building for Saint Patrick, by whose ministry he was converted.
73. Cobthach Fionn (fair-haired victor) probably acquired soubriquet under Fergus
Mdr jNIac Earca when that foimder of the Milesian Monarchy in Scotland went
thither to fight the Picts. He would certainly head a substantial army of Daireinians
who could at no other date have had sufficient motive for emigrating from Ireland to
Scotland in sufficient numbers to found the colony of Dairinoi or Kairinoi, since iden-
tified as the Clan MacNicol. — See my Notes, 1, 2 & 3, supra.
88. Niochol Snackoll Snedgile : That the Clan was divided at Ciontarf seems
certain. Brian Boru declined the offer of troops made by the King of Ulster in con-
sequence of former feuds between them, but accepted the aid of Sitrig, the Dane,
against the Danes ; and as Tore Athcliath (or Tore of Dublin) was certainly one of
Brian Bora's supporters, and as Sitrig is a name not unf requent in Nicolson genealogies,
the inference may be justifiable that this Sitrig and Tore were kinsmen.
101. Fogail the fugitive : Excepting that the Four Masters mention the O'Taire-
ceirt heads of Clan MacNicol or Sneidgile as patriots, I have found nothing to show
which of the chiefs opposing the English Invasion Fogail could have been.
* Eoiyi : According to some records the three names between this Eoin and
Donald, No. 124, are as follows :— No. 121 Nicaill (3) ; No. 122, Andreas; and No.
123, Nicaill (4). This Nicaill (4), who was called the "Outlaw," had a son No. 124,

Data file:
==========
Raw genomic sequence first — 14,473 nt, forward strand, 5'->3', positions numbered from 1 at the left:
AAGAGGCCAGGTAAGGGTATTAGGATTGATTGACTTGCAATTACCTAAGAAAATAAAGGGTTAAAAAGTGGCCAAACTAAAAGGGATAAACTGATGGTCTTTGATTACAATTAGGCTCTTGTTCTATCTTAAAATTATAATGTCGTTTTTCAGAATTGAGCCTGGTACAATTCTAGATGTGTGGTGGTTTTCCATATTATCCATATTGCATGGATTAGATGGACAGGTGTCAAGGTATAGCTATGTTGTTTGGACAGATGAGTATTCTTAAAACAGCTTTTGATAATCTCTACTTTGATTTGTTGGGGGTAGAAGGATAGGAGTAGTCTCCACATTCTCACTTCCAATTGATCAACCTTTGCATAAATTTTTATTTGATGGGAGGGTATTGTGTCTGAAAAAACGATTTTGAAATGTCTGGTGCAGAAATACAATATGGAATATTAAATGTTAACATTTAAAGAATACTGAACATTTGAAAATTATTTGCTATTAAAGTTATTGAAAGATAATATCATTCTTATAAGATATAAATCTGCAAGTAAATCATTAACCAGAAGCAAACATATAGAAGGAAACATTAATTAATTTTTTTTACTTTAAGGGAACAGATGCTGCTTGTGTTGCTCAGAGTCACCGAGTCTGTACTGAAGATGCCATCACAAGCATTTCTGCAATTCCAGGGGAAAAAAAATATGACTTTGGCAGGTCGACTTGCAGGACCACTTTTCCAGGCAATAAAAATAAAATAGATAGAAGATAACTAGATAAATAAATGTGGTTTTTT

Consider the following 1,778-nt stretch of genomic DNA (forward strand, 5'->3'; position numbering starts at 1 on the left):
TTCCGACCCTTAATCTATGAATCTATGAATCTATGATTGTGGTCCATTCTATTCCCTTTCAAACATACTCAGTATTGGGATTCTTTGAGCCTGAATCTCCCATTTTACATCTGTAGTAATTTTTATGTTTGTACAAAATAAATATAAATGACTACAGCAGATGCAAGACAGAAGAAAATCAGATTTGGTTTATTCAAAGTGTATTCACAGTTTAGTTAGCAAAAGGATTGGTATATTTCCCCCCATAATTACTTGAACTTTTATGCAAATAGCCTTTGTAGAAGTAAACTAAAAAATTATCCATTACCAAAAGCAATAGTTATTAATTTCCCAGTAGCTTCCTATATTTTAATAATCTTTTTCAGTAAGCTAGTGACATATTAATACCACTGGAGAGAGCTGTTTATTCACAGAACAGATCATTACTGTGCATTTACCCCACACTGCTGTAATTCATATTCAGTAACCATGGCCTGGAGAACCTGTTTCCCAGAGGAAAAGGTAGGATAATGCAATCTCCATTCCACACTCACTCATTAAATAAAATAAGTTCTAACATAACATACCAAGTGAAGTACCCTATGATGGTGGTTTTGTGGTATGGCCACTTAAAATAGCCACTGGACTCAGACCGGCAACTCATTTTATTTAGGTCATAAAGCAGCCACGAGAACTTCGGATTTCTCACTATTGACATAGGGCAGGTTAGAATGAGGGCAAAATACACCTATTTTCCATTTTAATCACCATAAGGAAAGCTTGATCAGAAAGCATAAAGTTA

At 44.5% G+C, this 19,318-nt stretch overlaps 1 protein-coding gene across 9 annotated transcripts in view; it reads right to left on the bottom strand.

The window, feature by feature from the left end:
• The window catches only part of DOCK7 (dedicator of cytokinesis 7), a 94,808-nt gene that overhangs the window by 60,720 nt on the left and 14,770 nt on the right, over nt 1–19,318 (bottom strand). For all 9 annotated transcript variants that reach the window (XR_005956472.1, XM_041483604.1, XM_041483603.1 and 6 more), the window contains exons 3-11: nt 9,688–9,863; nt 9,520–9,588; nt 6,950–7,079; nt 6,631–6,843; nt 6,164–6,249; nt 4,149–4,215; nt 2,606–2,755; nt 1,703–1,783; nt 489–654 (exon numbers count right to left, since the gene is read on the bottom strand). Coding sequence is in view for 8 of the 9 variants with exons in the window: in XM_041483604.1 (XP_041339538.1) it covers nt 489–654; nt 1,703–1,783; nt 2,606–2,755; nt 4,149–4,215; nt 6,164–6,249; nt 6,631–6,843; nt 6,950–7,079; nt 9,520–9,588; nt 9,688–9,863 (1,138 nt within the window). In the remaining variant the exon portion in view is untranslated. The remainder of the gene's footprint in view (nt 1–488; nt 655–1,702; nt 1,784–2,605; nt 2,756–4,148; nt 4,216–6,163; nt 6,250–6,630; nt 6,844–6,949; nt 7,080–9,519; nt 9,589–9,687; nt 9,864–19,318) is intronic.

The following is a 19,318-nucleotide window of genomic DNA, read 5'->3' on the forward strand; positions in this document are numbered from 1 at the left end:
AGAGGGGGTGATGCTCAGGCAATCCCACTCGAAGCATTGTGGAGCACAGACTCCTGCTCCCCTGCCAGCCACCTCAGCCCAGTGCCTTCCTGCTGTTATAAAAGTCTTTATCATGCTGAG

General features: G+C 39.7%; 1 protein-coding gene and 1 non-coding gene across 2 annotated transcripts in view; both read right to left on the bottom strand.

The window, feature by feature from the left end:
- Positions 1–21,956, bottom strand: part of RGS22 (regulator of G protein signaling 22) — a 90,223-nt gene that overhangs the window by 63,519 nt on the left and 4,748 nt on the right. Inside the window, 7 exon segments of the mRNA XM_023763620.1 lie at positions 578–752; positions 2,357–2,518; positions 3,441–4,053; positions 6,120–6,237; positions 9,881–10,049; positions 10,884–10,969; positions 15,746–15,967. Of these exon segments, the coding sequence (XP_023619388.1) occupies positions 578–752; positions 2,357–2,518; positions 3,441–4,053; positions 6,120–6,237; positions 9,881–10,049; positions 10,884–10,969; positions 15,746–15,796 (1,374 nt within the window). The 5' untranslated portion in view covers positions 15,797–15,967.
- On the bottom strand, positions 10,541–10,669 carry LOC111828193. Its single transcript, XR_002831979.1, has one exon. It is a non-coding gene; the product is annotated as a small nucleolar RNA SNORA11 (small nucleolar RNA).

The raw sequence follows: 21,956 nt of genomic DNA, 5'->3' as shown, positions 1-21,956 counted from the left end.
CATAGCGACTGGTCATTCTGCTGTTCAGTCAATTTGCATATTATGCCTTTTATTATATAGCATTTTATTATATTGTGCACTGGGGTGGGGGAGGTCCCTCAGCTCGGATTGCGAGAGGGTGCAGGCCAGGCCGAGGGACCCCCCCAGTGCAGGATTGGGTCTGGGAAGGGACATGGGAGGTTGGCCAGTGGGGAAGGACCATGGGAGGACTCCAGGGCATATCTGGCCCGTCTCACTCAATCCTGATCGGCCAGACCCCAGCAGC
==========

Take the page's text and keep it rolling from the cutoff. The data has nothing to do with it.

who was called Donald Mor, who had a son William, No. 125. It would _ however,
appear that the members of this Clan had a great partiality for marrying into their
own families ; from which cause the names of the sons-in-law, in those three generations
may have been inserted for those of the sons, or, vice versa : being of the same sirname.
OHAP. II.] NIC.
MacLeod, the tallest Highlander
in his time. Of the brothers and
sisters of this Malcolm we have as-
;ertained the names of the follow-
ing: 1. Donald; 2. William; 3.
Rev. Alexander, who twice married
[nto the family of " The MacDonald,
Df the Isles ;" 4. Patrick, who mar-
ried Grizel Frazer, a near relative
)f the then Lord Lovat ; 5. George ;
5. John, who died unmarried ; 7.
Tames ; 8. Jane, who was married
;o MacKinnon, of Corrie ; 9. Eachel,
narried to Eonald MacDonald ;
10. Mary, married to Alexander,
McQueen; and 11. Neill, who mar-
ried Kate MacDonald.
126. John : son of Malcolm : mar-
ried Anne MacLean ; had a brother
127. Malcolm : son of John ; mar-
ried Jessie MacDonald.
128. Donald : his son ; married
Margaret MacDonald; died 1797.
129. John : his son; married
Marion Davidson ; died 1850.
130. Norman Nicholson, the Chief
of the Clan ; his son : living in
Camelford, Cambeltown, Tasmania,
NICOLSON. (No. 2.)
ITeil, brother of Donald, who is No. 122 on the foregoing ("Nicolson,"
nTo. 1) pedigree, was the ancestor of Nicolson, of Portree, Isle of Skye,
122. Neil : son of Alexander.